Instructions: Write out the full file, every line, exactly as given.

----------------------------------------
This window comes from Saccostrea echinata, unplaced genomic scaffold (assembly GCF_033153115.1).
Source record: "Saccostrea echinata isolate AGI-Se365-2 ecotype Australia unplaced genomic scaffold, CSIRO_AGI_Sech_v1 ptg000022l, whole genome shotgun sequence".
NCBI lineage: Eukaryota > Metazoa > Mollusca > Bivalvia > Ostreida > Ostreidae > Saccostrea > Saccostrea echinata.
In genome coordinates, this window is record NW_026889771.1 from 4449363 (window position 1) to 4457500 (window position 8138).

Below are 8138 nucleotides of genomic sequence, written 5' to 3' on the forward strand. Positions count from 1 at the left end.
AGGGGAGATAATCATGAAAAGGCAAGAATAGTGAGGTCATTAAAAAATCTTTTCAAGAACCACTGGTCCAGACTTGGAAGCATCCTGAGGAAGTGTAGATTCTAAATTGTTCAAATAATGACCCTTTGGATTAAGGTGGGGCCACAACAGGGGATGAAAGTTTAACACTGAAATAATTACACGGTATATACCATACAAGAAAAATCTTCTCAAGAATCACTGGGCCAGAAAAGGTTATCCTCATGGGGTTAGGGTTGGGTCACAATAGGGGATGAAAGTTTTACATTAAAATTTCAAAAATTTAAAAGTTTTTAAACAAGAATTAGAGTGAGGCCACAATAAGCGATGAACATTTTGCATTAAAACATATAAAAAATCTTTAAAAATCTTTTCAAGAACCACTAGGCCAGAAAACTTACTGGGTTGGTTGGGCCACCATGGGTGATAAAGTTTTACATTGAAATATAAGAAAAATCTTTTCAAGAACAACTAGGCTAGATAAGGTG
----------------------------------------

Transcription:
This window comes from Saccostrea echinata, unplaced genomic scaffold (assembly GCF_033153115.1).
Source record: "Saccostrea echinata isolate AGI-Se365-2 ecotype Australia unplaced genomic scaffold, CSIRO_AGI_Sech_v1 ptg000022l, whole genome shotgun sequence".
NCBI lineage: Eukaryota > Metazoa > Mollusca > Bivalvia > Ostreida > Ostreidae > Saccostrea > Saccostrea echinata.
In genome coordinates, this window is record NW_026889771.1 from 4449363 (window position 1) to 4457500 (window position 8138).

Below are 8138 nucleotides of genomic sequence, written 5' to 3' on the forward strand. Positions count from 1 at the left end.
AGGGGAGATAATCATGAAAAGGCAAGAATAGTGAGGTCATTAAAAAATCTTTTCAAGAACCACTGGTCCAGACTTGGAAGCATCCTGAGGAAGTGTAGATTCTAAATTGTTCAAATAATGACCCTTTGGATTAAGGTGGGGCCACAACAGGGGATGAAAGTTTAACACTGAAATAATTACACGGTATATACCATACAAGAAAAATCTTCTCAAGAATCACTGGGCCAGAAAAGGTTATCCTCATGGGGTTAGGGTTGGGTCACAATAGGGGATGAAAGTTTTACATTAAAATTTCAAAAATTTAAAAGTTTTTAAACAAGAATTAGAGTGAGGCCACAATAAGCGATGAACATTTTGCATTAAAACATATAAAAAATCTTTAAAAATCTTTTCAAGAACCACTAGGCCAGAAAACTTACTGGGTTGGTTGGGCCACCATGGGTGATAAAGTTTTACATTGAAATATAAGAAAAATCTTTTCAAGAACAACTAGGCTAGATAAGGTG